Understanding Offer in Compromise (OIC)

Understanding Offer in Compromise (OIC)

It’s a scary thing: to realize you owe more taxes than you can possibly pay off. But before you panic, did you know that the IRS has a policy to assist in just such cases, outside of a loan or payment plan? Known as an Offer in Compromise (OIC), if a taxpayer finds that their tax liability exceeds their funds or feel they don’t owe the amount due, they can seek to either lower or completely settle the debt with the IRS by qualifying for one of three conditions. These conditions – determined through an in-depth examination into the specifics of each case – are as follows… Doubt as to Collectability Most commonly seen in OICs, a taxpayer would file under Doubt as to Collectability if they’re unable to pay the full liability debt due to a lack of money, or if doing so would reduce them to an unsuitable living situation. To be eligible for a compromise under Collectability, an investigation by the IRS into the taxpayer’s financial situation would be had – evaluating values such as income, expenses, liabilities, and assets – before comparing the numbers to local and national standards of living, known as “allowable living expenses”, which include costs of food, clothing, housing, utilities, transportation, medical bills, and education. If it’s found improbable through this comparison that the taxpayer can pay their debt in full, the IRS is more likely to accept an OIC. Doubt as to Liability If the taxpayer has the financial capability to pay their tax due, but feel that the amount is incorrect or invalid, they can contest the debt through...
Watch Out for This New Tax Refund Scam!

Watch Out for This New Tax Refund Scam!

We’re now in the middle of tax season, and with it the IRS has released a warning about a new scam that targets tax professionals, files fake returns, and has taxpayers sending refund money straight into the scammer’s account. To help keep your accounts safe, here’s how to spot the scam and what to do should you become a victim. The Scam If you’re a tax professional, the scam starts with you. Using phishing tactics, crooks begin by collecting client account data, before filing a fake tax return using the client’s bank account number. As soon as the refund is deposited by the IRS, however, the taxpayer is then contacted by the thieves (now posing as the IRS or other officials), notified of the error, and asked to return the money to a prescribed account – sending it straight into the scammers’ wallets. As the scam involves real client data, it’s a hard scheme for the IRS detect, while should the taxpayer doublecheck the validity of the crook’s claim, the presence of an actual fraudulent refund in their account seems to corroborate the story. What to Do if You’re a Victim If you notice an erroneous tax refund in your account, and/or are contacted via phone or email by the “IRS” asking you to return the money, here’s what to do to help keep your account secure and avoid being scammed: Refund Type: Steps to Return Erroneous Refund: For Direct Deposit Refunds… Contact your bank’s ACH and schedule to have the deposit returned to the IRS. Call the IRS at +1(800) 829-4933 (business) or +1(800) 829-1040 (individual) to explain...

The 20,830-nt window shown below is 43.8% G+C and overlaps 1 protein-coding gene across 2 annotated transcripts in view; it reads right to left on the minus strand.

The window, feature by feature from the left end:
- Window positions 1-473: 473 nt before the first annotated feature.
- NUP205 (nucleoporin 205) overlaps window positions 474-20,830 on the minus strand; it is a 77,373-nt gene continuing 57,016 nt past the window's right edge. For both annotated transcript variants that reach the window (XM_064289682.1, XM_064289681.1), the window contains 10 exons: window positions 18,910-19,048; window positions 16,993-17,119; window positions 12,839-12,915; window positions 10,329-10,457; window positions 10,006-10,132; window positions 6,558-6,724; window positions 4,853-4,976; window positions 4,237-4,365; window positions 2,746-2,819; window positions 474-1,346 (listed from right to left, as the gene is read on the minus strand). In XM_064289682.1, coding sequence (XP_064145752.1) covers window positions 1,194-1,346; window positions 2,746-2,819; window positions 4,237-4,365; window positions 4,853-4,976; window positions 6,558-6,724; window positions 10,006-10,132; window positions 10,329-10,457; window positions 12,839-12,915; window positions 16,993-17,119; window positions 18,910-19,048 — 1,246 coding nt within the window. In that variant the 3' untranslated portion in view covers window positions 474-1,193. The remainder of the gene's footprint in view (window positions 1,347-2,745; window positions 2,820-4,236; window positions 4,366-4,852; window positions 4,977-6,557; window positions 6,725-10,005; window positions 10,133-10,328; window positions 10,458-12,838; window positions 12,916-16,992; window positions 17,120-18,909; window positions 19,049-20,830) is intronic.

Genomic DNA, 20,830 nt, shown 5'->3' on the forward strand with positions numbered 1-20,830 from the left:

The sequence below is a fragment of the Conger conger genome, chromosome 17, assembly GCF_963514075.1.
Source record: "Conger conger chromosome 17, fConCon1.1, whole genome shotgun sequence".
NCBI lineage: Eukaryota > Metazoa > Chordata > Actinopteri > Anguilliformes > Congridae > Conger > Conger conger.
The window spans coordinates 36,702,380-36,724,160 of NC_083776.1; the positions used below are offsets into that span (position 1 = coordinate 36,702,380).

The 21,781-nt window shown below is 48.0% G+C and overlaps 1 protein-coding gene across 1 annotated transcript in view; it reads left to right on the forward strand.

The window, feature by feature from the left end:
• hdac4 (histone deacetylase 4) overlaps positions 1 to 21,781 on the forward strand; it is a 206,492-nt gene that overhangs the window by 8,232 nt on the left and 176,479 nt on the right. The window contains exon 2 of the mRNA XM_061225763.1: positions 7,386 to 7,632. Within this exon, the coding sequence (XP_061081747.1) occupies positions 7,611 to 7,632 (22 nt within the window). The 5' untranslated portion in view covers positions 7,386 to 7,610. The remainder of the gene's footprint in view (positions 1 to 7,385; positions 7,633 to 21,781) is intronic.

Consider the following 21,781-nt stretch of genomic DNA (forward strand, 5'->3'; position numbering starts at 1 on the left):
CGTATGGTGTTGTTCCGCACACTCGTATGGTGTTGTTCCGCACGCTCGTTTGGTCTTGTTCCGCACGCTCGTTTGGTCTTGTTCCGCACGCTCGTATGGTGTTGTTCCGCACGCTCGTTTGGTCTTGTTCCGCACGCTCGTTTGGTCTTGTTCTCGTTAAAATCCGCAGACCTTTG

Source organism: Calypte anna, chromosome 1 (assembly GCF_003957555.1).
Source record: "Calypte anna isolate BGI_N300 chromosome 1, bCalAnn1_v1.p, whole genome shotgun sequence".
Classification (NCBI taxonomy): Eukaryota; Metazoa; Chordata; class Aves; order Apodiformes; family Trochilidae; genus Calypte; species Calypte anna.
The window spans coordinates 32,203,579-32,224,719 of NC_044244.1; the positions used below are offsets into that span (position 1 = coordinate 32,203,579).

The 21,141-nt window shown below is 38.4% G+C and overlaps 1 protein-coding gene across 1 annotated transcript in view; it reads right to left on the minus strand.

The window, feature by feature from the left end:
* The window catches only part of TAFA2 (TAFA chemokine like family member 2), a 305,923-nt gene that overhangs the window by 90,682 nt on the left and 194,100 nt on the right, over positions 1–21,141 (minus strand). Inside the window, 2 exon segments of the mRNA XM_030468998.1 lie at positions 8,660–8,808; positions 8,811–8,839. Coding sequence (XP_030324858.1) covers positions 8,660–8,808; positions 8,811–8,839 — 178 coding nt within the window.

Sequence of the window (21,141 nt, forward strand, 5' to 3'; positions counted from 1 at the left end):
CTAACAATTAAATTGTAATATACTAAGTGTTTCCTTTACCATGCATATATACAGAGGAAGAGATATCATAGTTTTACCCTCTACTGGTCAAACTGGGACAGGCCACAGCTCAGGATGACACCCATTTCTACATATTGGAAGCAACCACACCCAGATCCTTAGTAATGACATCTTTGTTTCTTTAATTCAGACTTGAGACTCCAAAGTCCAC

2018 Estimated Income Tax Refund Dates

2018 Estimated Income Tax Refund Dates

Are you expecting a tax refund for 2017? The IRS started processing returns on January 29. If you’re one of the millions of Americans who are asking, “When can I expect my income tax refund?” we have the answer. It depends on a couple of things, but the good news is that there are several tools to help find out. First of all, taxpayers who use a professional, such as a CPA or EA, can ask that professional for an estimated date. Taxpayers who’ve already filed can also go to the Internal Revenue Service’s website, which has a tool designed specifically for that called, “Where’s My Refund?” [For the latest information on deductions and tax brackets in the 2018 GOP tax reform, go to this article: www.cpapracticeadvisor.com/12387105 or our index of articles about the tax reform law: www.cpapracticeadvisor.com/12390237.] There are also apps for Apple, Android and other devices that help track refund status. Note: The IRS will not start processing returns with the Earned Income Tax Credit (EITC) or Additional Child Tax Credit (ACTC) until mid-February 2018.   IRS Accepts between these dates Direct Deposit Sent Paper Check Mailed 1/29/18 – 2/2/18 Friday 2/9/18 Friday 2/9/18 2/5/18 – 2/12/18 Friday 2/16/18 Friday 2/16/18 2/10/18 – 2/15/18 Friday 2/23/18 Friday 2/23/18 2/15/18 – 2/24/18 Friday 3/2/18 Friday 3/2/18 2/24/18 – 3/3/18 Friday 3/9/18 Friday 3/9/18 3/3/18 – 3/10/18 Friday 3/16/18 Friday 3/16/18 3/10/18 – 3/17/18 Friday 3/23/18 Friday 3/23/18 3/17/18 – 3/24/18 Friday 3/30/18 Friday 3/30/18 03/24/18 – 3/31/18 Friday 4/6/18 Friday 4/06/18 03/31/18 – 4/7/18 Friday 4/14/18 Friday 4/14/18 4/7/18 – 4/14/18 Friday 4/20/18 Friday 4/20/18 4/14/18 – 4/21/18...